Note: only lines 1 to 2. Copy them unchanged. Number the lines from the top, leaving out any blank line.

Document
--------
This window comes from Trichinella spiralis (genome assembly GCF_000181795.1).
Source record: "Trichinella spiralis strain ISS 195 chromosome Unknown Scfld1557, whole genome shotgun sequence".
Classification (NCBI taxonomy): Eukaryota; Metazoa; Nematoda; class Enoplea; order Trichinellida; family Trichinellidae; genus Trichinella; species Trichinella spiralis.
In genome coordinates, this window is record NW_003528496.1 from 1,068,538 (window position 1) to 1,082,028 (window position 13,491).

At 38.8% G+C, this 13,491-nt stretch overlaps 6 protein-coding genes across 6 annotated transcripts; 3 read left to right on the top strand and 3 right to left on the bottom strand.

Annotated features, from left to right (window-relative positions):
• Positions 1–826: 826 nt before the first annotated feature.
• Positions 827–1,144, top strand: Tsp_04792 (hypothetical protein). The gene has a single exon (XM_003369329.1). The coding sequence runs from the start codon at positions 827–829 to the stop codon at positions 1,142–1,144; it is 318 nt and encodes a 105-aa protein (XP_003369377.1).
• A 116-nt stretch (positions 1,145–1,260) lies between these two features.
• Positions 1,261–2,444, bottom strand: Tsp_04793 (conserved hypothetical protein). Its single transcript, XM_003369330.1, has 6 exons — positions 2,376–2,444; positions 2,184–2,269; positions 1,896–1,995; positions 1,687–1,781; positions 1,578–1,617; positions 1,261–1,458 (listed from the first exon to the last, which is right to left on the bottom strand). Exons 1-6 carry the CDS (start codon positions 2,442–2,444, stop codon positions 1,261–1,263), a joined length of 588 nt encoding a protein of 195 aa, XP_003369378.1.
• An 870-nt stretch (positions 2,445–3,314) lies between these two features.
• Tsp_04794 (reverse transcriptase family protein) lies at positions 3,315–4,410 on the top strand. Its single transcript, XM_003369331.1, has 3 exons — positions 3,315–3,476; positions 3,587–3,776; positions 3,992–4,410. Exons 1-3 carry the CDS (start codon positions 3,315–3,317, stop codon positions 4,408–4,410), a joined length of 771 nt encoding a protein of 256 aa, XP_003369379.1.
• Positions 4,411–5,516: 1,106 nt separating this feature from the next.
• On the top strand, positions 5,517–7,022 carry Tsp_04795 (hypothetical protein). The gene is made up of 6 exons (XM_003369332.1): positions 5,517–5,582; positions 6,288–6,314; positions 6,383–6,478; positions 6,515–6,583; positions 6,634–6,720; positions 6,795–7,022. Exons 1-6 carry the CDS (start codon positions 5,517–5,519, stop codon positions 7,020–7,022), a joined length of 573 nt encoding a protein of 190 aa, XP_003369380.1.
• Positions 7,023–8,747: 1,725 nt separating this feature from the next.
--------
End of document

This window comes from Trichinella spiralis (genome assembly GCF_000181795.1).
Source record: "Trichinella spiralis strain ISS 195 chromosome Unknown Scfld1557, whole genome shotgun sequence".